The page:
eMedicine is an online clinical medical knowledge base that was founded in 1996 by two medical doctors, Scott Plantz and Richard Lavely. The website is searchable by keyword and consists of approximately 6,800 articles, each of which is associated with one of 62 clinical subspecialty textbooks. Pediatrics, for example, consists of 14 subspecialty textbooks (endocrinology, genetics, cardiology, pulmonology, etc.). For example, 750 articles comprise the textbook on emergency medicine. Each article is authored by board certified specialists in the subspecialty to which the article belongs. The article's authors are identified with their current faculty appointments. Each article is updated yearly and the date is published on the article.
The site is free to use, requiring only registration. More than 10,000 contributors from several countries participated in the creation of the articles. It is operated as an e-book, the articles can be downloaded into a palm top device.
It was originally conceived in 1996 as an emergency medicine textbook but its content has expanded considerably since then to include allergy and immunology, cardiology, clinical procedures, critical care, dermatology, emergency medicine, endocrinology, gastroenterology. genomic medicine, hematology, infectious diseases, nephrology, neurology, obstetrics/gynecology, oncology, pathology, perioperative care, physical medicine and rehabilitation, psychiatry, pulmonology, radiology, rheumatology, and sports medicine. Surgical subspecialties include neurosurgery, ophthalmology, orthopedic surgery, (ENT) and facial plastic surgery, plastic surgery, thoracic surgery, transplantation, Trauma, urology, and vascular surgery. It is web-based.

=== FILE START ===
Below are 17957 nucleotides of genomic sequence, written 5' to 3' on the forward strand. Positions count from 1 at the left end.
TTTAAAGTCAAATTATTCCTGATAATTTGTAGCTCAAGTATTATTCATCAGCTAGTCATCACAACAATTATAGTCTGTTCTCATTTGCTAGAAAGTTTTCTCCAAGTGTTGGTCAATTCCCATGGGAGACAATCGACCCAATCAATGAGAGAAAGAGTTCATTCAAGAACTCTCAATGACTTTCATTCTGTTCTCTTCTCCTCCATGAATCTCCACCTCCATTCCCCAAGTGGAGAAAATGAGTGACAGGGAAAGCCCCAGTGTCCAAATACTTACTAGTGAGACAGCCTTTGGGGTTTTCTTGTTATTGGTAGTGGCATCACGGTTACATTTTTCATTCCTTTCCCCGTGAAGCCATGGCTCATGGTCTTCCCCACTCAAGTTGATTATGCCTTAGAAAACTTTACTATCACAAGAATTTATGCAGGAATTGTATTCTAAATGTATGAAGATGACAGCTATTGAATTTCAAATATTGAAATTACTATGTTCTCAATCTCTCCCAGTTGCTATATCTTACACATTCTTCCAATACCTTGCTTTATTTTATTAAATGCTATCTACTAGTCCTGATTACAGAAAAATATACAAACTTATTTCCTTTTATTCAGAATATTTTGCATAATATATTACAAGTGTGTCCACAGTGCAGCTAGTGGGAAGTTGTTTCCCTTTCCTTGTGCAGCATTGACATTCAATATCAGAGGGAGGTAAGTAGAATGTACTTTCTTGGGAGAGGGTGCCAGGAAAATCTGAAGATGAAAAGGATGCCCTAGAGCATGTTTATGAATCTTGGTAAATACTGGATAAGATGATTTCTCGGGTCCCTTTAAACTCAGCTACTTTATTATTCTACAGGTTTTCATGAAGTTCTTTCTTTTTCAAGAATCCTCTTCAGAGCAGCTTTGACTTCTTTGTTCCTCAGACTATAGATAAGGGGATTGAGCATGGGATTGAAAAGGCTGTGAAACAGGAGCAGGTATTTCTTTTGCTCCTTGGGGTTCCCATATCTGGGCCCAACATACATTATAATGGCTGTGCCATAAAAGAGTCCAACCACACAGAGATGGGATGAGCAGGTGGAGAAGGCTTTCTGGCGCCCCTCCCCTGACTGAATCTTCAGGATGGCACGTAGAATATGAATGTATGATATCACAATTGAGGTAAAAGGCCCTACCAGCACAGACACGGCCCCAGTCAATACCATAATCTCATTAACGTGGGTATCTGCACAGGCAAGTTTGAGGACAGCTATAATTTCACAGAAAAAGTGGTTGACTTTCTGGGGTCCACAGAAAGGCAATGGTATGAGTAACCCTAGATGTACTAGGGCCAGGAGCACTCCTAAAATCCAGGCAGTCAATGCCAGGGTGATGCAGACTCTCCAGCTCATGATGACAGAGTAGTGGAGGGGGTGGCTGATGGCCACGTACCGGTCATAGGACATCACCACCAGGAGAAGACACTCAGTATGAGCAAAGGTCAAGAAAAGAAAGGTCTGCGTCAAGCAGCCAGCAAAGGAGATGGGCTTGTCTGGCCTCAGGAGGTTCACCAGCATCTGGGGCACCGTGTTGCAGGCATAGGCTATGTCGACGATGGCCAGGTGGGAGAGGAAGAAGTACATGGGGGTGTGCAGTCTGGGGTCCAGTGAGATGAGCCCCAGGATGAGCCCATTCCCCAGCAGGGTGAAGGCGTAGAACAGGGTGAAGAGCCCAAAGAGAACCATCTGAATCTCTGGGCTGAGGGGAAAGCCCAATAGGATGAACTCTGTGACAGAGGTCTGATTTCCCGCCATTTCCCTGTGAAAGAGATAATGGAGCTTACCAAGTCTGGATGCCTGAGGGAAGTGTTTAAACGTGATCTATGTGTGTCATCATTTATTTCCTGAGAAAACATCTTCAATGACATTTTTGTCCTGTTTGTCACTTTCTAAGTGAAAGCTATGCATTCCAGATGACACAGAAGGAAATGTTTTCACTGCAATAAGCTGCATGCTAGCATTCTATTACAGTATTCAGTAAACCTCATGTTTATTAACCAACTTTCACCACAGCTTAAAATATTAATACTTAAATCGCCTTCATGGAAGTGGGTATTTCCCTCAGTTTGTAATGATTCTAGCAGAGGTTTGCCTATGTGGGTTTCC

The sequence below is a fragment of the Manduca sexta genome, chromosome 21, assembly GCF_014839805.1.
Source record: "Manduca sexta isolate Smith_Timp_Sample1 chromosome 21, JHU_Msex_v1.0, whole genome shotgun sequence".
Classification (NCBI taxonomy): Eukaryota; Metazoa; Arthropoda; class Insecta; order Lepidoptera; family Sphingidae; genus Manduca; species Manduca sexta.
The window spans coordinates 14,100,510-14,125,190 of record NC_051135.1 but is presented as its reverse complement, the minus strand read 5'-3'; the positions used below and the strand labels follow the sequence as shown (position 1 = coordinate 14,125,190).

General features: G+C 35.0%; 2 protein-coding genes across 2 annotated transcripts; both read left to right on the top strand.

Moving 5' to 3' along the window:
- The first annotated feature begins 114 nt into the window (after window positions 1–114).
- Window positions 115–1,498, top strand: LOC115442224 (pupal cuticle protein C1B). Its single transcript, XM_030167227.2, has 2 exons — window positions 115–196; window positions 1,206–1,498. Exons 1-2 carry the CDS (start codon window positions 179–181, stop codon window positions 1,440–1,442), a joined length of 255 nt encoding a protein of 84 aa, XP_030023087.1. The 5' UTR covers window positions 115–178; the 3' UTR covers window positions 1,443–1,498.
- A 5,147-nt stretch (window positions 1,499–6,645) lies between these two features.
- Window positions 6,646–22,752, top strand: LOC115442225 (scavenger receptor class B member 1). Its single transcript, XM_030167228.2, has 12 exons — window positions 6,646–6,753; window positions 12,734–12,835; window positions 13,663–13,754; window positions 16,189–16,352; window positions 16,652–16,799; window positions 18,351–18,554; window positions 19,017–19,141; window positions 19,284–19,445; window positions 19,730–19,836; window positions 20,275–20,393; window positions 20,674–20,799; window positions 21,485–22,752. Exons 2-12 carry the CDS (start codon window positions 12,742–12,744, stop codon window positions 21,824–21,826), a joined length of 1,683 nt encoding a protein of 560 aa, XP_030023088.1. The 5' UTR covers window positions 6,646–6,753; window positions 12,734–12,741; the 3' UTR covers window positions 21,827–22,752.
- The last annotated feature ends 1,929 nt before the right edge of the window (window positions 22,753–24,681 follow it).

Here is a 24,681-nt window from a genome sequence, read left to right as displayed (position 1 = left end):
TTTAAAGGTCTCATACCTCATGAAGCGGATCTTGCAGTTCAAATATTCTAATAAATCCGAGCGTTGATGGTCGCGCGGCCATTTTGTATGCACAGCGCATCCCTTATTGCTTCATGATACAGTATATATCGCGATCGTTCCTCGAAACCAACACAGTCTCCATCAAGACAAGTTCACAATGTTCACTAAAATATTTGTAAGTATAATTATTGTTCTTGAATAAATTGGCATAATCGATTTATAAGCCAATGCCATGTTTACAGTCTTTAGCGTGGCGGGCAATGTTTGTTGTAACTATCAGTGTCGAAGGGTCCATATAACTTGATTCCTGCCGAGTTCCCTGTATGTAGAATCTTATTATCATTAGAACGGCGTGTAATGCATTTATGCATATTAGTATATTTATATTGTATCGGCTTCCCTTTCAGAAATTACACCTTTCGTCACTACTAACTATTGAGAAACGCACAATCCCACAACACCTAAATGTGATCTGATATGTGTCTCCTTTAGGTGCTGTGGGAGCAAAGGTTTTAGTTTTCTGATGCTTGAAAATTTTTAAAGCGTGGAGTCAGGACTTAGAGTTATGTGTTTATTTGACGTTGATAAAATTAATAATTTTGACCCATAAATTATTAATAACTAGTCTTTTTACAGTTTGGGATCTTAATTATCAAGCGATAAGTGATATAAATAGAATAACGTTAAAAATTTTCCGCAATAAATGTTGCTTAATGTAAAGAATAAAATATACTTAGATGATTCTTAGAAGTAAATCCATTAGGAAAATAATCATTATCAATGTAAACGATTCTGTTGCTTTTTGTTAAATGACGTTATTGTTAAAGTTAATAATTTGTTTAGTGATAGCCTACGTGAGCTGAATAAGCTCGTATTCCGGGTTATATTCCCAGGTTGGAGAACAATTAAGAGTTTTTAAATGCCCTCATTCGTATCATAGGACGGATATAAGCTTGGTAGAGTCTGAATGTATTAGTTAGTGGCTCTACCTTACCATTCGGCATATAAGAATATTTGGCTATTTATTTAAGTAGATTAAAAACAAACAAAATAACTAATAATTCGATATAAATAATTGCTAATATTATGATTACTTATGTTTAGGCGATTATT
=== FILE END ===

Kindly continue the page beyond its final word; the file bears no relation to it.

In 2012 Volsky et al, evaluated the most frequently used internet information source by the public on the basis of (1) identify the three most frequently referenced Internet sources; (2) compare the content accuracy and (3) ascertain user-friendliness of each site; (4) inform practitioners and patients of the quality of available information. They found Wikipedia, eMedicine, and NLM/NIH MedlinePlus were the most referenced sources. For content accuracy, eMedicine scored highest (84%; p<0.05) over MedlinePlus (49%) and Wikipedia (46%). The highest incidence of errors and omissions per article was found in Wikipedia (0.98±0.19), twice more than eMedicine (0.42±0.19; p<0.05). Errors were similar between MedlinePlus and both eMedicine and Wikipedia. On ratings for user interface, which incorporated Flesch-Kinkaid Reading Level and Flesch Reading Ease, MedlinePlus was the most user-friendly (4.3±0.29). This was nearly twice that of eMedicine (2.4±0.26) and slightly greater than Wikipedia (3.7±0.3). All differences were significant (p<0.05). There were 7 topics for which articles were not available on MedlinePlus. They concluded "Knowledge of the quality of available information on the Internet improves pediatric otolaryngologists' ability to counsel parents. The top web search results for pediatric otolaryngology diagnoses are Wikipedia, MedlinePlus, and eMedicine. Online information varies in quality, with a 46-84% concordance with current textbooks. eMedicine has the most accurate, comprehensive content and fewest errors, but is more challenging to read and navigate. Both Wikipedia and MedlinePlus have lower content accuracy and more errors, however MedlinePlus is simplest of all to read, at a 9th Grade level.